How Your Life “Changes” When a Disney Queen Takes Your Name and Becomes a Cultural Icon

The original title of this post was going to be “How the Disney Frozen’s Popular Iconic Character May Have “Ruined” My Life.”

But I realized it would come off a bit melodramatic. And as a training diplomat, I thought to be diplomatic.

I put “Changes” in quotes largely because there is no direction to an association and it can be a positive change, but that may not entirely be the case here.

I am Elsa. Yes, that is my real name.

I was born and raised in Oshkosh, WI. Oshkosh may be an epitome of Midwest America: largely homogeneous white dominated population; friendly atmosphere generally; you might find some subtle racism, not too much, but here and there. Overall, generally, people are very nice. They may smile at you when you walk past them. And people may even ask how you are doing. That’s the general feeling in the Midwest. Slightly different from the East Coast :), where I have been situated now for nearly 8 years. Most of the time, nobody really cares how you are doing. Or there may be limited expression of it.

I always thought my name was simple. But at times some people could not pronounce it easily. For some reason, it was difficult, and perhaps “foreign.” Often they would call me Elsi, Elisa, Alissa, Elise, or something of that like. Of course, a brown girl like me had the name, so ultimately it must be “foreign.”

Usually this happens. I buy a really nice dress from a place like Nordstrom Rack, wear it, and all of sudden, it is labeled an “ethnic outfit.” Funny, but sadly, my truth, and perhaps the same for other brown, and in the words of some people I’ve encountered, “exotic looking” women.

Having the name Elsa was a struggle to the extent that I found myself wanting to change my name as a kid. The replacement would have been the name “Aisha.” Always loved the name, and didn’t think at the time that it was the name of one of Prophet Muhammad’s wives (which was cool), and also didn’t know it was common in larger Muslim communities. I just liked the sound of that name. It was elegant.

I am assuming you won’t find many people of Pakistani American Muslim origin and background named Elsa. It was not until in my late teens and early 20s when I started to appreciate this name.

When bullied in middle school, some kids would often call me “Smellsa.” They would say I smelled. And I probably did. I was a late-bloomer in many ways and didn’t start using deodorant until, hmmm, I think after being bullied so much with this name. So, I guess I understand the nickname “Smellsa”.

It traumatized me quite a bit, though. To the extent that it still has an effect on me today. My OCD will not allow me to leave my home until I’ve drowned myself with my favorite Georgio Armani perfume. Several times I would be ready to drive my car out of the garage, but had to park and return to my apartment, simply to spray my perfume, forgetting I had not done so. Now, people know when I have been present in a room, because of my distinct perfume. At least it is not the other way around.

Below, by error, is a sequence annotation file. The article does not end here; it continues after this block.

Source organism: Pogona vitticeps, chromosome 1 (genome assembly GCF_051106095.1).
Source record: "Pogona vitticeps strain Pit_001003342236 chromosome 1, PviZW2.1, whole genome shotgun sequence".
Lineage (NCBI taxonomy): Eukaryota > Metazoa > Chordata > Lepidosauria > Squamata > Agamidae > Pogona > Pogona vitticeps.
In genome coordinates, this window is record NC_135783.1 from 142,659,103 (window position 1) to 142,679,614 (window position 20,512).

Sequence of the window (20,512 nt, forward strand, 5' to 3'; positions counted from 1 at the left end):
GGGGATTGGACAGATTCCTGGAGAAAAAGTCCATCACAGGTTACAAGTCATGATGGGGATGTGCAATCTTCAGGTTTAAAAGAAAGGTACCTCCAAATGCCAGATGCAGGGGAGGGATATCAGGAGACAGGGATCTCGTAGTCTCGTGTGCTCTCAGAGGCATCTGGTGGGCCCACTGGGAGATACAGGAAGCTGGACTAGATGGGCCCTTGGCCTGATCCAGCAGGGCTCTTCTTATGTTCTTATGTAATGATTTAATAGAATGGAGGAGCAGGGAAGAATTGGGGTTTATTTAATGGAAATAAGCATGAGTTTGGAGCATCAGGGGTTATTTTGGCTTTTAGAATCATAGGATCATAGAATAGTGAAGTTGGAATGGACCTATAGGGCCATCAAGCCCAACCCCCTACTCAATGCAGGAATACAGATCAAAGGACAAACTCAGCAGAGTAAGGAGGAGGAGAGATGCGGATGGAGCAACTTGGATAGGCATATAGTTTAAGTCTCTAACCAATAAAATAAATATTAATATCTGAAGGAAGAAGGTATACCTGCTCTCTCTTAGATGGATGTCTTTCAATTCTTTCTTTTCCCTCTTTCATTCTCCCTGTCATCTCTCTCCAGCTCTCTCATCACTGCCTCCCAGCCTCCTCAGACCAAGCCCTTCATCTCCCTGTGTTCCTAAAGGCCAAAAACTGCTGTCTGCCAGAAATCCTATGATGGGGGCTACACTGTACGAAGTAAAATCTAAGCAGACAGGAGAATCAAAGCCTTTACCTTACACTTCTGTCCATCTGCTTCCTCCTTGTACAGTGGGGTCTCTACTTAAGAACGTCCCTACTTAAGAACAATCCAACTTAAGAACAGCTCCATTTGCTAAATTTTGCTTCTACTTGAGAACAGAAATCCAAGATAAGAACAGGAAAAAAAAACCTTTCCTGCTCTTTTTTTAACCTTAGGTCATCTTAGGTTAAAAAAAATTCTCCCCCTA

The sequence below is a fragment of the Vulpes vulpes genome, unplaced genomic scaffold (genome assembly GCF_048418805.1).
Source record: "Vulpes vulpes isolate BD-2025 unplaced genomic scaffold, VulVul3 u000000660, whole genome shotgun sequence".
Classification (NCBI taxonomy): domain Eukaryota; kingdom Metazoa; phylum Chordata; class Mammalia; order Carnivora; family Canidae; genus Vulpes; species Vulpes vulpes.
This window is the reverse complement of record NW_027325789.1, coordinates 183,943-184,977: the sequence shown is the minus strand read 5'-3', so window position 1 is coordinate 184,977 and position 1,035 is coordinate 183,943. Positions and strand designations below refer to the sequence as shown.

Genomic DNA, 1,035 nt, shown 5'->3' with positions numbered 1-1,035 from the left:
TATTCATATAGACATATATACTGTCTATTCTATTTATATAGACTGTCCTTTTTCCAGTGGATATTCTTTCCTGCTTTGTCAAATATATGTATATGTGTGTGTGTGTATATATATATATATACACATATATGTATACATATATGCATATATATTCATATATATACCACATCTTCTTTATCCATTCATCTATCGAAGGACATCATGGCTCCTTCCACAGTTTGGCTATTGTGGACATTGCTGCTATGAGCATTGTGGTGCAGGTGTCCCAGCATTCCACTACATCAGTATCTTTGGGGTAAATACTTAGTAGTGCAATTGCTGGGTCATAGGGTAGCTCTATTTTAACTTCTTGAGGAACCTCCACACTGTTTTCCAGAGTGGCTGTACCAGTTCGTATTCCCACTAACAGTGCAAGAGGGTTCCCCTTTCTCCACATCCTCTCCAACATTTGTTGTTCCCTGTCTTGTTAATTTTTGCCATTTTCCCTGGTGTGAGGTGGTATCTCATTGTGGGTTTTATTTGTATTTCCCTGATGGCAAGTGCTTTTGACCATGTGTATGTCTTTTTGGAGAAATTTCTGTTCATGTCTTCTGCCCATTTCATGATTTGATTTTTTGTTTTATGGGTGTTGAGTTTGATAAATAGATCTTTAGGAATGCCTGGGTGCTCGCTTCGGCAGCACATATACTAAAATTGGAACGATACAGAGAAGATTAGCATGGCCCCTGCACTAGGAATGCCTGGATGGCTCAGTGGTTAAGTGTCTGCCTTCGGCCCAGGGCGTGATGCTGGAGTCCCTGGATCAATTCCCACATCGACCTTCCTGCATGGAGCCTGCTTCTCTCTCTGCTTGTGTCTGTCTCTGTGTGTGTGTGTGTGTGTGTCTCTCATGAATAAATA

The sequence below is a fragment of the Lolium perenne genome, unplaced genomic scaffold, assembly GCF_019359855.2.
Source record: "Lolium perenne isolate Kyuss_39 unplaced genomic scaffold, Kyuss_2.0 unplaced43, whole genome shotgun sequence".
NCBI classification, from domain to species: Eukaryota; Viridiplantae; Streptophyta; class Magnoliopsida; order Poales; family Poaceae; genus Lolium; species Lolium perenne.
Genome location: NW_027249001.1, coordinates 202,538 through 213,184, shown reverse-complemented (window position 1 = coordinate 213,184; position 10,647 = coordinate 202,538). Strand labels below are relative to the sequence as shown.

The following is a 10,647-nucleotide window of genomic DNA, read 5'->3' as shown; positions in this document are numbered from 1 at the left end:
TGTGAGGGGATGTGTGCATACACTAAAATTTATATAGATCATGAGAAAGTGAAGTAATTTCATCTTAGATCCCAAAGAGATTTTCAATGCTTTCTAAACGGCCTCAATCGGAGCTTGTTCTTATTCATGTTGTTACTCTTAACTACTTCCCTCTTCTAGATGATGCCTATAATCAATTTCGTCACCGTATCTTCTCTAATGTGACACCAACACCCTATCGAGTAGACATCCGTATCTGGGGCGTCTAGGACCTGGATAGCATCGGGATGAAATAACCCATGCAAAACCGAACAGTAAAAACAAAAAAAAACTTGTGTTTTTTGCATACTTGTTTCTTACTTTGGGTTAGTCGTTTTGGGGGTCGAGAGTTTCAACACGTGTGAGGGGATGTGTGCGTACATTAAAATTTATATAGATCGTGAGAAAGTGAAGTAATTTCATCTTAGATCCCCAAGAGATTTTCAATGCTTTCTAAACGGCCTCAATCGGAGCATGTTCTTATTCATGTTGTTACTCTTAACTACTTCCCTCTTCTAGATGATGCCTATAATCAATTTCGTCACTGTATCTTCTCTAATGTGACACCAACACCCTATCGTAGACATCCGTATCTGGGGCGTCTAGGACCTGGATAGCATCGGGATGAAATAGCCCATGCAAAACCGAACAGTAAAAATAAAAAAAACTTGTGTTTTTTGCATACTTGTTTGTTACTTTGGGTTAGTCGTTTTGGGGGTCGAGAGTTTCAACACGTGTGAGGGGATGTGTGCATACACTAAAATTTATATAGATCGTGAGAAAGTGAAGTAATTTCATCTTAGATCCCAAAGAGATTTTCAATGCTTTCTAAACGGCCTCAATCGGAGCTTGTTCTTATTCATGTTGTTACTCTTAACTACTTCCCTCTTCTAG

The same kids called the Henna on my hands, from my cultural celebrations,…s***. Sadly, it was a bit humiliating and hurtful as a child.

Now henna is getting popular among westerners. It was not something people knew about growing up in Oshkosh, Wisconsin, at least in my circles, and at that time.

But despite the challenges with this name during my childhood, I also had pleasant reactions from people. Those reactions I remember very well, because it made me feel special and different.

People would remark on the unusual nature of the name. They would ask what the name means, where it comes from, and some people would even ask how, I, as a Muslim and originally Pakistani, would be named Elsa.

The origins of my name have always been questionable. I got many different stories from my family over the years. My father named me. As a child, I heard stories such as being named after the lion in “Born Wild,” or a dormitory or building in Karachi, Pakistan, called E.L.S.A. It was only very recently when my father told me that he heard Elsa Klench, a fashion reporter on CNN back in the 80’s, on the TV screen during the delivery in the hospital, and really liked that name, Elsa. SO, if that story is really true, I guess it turned out it may not be too deep and meaningful, like being named after your Grandma (no offense to Elsa Klench). Regardless, it had become meaningful to me for many other reasons over time, including the fact that my father named me.

It is also interesting because I am the only one of six siblings with a name that does not have Pakistani or Muslim origin, and the only one of six with a name that does not start with a letter “S.” I am one of the two middle children, the one that may have turned out to be the black sheep, so I guess it all makes sense.

So when people asked me, why am I named Elsa, it is not a Muslim name, (especially after hearing the names of all my siblings in my family, there is this natural curiosity), I liked to tell them that it is a Muslim name, because I have that name, and I am Muslim. Simple as that. 🙂

And this was ALL before the whole phenomenon of Frozen…… Deep breath.

Now the reaction I get is shock or surprise. “Wow, really? No,way! Your name is Elsa?”

Sometimes children get excited, but then there are some kids that just don’t want to believe it, look me up and down and just shake their head in disbelief that I am a real person named Elsa.